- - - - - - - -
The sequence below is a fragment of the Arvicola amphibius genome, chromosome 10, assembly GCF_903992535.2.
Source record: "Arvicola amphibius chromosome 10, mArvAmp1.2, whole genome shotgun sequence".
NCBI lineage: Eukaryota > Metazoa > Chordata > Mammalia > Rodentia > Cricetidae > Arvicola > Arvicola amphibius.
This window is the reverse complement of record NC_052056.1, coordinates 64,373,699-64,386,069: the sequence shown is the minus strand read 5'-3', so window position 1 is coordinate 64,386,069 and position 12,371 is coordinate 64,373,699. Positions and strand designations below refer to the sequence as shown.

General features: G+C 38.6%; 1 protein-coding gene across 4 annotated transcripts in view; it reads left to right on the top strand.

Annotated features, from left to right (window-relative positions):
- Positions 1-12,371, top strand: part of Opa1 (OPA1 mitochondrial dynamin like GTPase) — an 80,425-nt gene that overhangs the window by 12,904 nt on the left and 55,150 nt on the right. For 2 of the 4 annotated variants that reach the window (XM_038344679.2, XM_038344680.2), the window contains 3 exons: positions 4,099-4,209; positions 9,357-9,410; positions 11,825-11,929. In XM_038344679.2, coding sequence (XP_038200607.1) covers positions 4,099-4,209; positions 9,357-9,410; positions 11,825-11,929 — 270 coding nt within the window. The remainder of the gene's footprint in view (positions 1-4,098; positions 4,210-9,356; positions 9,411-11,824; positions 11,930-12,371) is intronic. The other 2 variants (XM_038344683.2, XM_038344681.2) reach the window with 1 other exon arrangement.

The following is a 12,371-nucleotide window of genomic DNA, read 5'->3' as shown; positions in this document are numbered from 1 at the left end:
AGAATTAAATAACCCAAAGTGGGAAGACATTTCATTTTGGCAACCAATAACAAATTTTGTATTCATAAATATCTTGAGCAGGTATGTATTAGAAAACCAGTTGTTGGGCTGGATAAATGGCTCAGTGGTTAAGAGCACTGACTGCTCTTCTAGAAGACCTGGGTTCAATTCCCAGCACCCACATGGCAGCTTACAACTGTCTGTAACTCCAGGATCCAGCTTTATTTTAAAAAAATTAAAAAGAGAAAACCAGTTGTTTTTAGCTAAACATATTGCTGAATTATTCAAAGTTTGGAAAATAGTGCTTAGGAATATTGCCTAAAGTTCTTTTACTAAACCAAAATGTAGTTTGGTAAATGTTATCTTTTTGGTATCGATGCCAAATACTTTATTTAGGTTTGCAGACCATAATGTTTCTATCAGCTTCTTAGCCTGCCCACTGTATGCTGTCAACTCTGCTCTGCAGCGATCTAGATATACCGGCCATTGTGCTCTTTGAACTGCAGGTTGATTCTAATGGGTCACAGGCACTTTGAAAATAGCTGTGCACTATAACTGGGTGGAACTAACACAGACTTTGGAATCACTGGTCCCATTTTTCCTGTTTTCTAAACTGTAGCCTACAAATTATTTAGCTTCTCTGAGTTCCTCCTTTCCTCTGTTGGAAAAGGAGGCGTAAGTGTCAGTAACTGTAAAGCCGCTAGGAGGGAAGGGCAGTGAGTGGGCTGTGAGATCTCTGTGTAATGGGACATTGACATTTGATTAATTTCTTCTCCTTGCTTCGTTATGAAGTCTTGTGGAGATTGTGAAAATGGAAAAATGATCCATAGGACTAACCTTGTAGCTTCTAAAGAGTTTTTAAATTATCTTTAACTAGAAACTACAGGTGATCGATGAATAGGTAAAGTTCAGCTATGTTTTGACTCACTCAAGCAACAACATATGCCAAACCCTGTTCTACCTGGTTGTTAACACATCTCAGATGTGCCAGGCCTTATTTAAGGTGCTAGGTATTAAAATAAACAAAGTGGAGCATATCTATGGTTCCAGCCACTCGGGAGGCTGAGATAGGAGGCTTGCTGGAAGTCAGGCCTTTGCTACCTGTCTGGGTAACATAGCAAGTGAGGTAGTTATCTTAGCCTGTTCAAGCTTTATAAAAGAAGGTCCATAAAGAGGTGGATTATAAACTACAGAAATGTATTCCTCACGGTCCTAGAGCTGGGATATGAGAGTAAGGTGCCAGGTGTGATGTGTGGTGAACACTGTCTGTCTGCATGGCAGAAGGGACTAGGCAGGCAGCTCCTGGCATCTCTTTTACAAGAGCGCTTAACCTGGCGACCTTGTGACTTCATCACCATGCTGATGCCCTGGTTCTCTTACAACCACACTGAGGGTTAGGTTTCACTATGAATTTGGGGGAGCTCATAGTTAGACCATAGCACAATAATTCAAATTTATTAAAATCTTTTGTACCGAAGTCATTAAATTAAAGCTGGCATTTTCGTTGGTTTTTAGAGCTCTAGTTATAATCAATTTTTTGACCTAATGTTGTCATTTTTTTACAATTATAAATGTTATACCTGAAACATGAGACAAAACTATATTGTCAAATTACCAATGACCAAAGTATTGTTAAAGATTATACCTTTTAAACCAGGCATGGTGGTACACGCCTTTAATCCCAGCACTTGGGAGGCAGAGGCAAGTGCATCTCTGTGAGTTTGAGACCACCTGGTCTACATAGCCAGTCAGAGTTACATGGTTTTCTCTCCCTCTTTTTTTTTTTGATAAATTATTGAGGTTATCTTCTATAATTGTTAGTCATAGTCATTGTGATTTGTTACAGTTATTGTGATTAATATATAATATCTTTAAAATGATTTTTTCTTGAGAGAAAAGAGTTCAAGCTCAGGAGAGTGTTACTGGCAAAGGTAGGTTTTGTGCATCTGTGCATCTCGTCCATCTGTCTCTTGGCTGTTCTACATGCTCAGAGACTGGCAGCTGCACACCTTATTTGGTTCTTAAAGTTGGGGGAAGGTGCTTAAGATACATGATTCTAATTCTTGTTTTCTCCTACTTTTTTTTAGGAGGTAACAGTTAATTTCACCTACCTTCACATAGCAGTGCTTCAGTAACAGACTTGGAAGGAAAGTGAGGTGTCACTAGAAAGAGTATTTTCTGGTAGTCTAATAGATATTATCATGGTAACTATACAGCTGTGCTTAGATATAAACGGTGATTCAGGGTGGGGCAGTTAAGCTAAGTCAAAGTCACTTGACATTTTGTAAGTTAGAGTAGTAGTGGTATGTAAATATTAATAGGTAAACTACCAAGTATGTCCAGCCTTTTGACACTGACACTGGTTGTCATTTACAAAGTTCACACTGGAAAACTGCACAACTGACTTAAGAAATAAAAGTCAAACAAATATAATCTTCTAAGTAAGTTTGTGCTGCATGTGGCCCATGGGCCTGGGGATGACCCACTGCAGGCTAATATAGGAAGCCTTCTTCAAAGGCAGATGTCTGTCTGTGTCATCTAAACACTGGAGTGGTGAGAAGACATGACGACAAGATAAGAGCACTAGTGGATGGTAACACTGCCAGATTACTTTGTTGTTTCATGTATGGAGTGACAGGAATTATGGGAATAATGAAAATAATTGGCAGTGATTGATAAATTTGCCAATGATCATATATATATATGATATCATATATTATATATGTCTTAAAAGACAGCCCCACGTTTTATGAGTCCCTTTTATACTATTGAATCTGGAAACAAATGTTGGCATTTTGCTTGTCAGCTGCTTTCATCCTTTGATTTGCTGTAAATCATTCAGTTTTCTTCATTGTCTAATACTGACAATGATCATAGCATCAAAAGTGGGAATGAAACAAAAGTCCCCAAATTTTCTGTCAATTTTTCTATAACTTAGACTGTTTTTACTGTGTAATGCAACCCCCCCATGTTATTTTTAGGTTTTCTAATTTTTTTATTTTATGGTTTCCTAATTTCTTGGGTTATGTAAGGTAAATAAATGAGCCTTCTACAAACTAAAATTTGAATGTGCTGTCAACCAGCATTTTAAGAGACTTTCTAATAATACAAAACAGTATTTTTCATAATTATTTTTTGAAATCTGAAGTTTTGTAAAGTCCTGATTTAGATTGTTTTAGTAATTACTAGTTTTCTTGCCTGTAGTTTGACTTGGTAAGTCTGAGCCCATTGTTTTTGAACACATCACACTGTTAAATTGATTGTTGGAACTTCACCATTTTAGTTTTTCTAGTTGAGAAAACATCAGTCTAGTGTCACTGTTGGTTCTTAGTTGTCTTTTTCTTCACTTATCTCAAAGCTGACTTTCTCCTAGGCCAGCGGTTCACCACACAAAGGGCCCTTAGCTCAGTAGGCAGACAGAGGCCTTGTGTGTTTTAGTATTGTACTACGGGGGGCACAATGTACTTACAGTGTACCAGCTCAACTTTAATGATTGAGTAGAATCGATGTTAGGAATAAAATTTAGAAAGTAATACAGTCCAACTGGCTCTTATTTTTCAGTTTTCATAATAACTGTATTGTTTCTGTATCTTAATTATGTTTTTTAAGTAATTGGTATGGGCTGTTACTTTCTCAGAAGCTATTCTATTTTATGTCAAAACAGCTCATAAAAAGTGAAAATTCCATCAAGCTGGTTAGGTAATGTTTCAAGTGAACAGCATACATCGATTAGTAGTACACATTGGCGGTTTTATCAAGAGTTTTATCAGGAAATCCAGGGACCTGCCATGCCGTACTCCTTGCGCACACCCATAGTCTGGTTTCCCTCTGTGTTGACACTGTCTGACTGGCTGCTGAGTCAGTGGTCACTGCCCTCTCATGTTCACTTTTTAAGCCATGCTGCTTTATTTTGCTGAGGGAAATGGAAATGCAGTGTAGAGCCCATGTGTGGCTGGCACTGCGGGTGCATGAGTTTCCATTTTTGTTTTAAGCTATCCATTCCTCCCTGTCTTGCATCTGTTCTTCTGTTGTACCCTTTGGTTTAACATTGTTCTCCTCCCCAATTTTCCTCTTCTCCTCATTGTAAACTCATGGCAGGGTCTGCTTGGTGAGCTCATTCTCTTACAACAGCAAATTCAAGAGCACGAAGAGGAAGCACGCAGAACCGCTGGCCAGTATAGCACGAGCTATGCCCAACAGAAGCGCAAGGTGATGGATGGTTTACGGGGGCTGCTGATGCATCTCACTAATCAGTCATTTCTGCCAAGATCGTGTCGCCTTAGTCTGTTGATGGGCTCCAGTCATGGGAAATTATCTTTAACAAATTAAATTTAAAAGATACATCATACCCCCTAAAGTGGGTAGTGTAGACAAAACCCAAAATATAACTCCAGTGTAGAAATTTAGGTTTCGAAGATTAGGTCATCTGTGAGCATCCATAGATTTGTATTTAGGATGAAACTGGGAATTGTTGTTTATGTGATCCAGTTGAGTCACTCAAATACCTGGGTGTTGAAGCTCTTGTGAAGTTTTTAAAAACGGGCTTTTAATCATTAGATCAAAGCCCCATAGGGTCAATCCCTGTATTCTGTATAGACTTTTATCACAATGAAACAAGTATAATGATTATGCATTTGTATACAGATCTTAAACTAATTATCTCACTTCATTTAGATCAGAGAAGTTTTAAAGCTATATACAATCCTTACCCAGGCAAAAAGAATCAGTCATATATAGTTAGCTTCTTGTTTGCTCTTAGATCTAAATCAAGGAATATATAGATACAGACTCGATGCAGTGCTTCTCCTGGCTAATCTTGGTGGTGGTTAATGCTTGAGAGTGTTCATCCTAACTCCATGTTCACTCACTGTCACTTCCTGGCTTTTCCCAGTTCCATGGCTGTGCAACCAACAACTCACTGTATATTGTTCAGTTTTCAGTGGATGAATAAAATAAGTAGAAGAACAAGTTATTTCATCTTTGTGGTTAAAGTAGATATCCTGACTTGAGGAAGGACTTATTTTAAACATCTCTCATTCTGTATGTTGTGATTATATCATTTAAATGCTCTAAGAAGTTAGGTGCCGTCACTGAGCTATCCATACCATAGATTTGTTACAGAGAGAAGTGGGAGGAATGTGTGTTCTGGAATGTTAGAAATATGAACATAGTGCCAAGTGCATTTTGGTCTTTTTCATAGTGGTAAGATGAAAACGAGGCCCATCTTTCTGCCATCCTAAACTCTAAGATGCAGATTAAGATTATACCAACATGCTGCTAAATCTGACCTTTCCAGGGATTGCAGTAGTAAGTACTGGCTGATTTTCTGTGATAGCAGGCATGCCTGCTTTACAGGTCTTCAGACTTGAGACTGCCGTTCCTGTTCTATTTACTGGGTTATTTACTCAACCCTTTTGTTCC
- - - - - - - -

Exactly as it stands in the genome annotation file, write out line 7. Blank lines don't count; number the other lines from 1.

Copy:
- Positions 1-12,371, top strand: part of Opa1 (OPA1 mitochondrial dynamin like GTPase) — an 80,425-nt gene that overhangs the window by 12,904 nt on the left and 55,150 nt on the right. For 2 of the 4 annotated variants that reach the window (XM_038344679.2, XM_038344680.2), the window contains 3 exons: positions 4,099-4,209; positions 9,357-9,410; positions 11,825-11,929. In XM_038344679.2, coding sequence (XP_038200607.1) covers positions 4,099-4,209; positions 9,357-9,410; positions 11,825-11,929 — 270 coding nt within the window. The remainder of the gene's footprint in view (positions 1-4,098; positions 4,210-9,356; positions 9,411-11,824; positions 11,930-12,371) is intronic. The other 2 variants (XM_038344683.2, XM_038344681.2) reach the window with 1 other exon arrangement.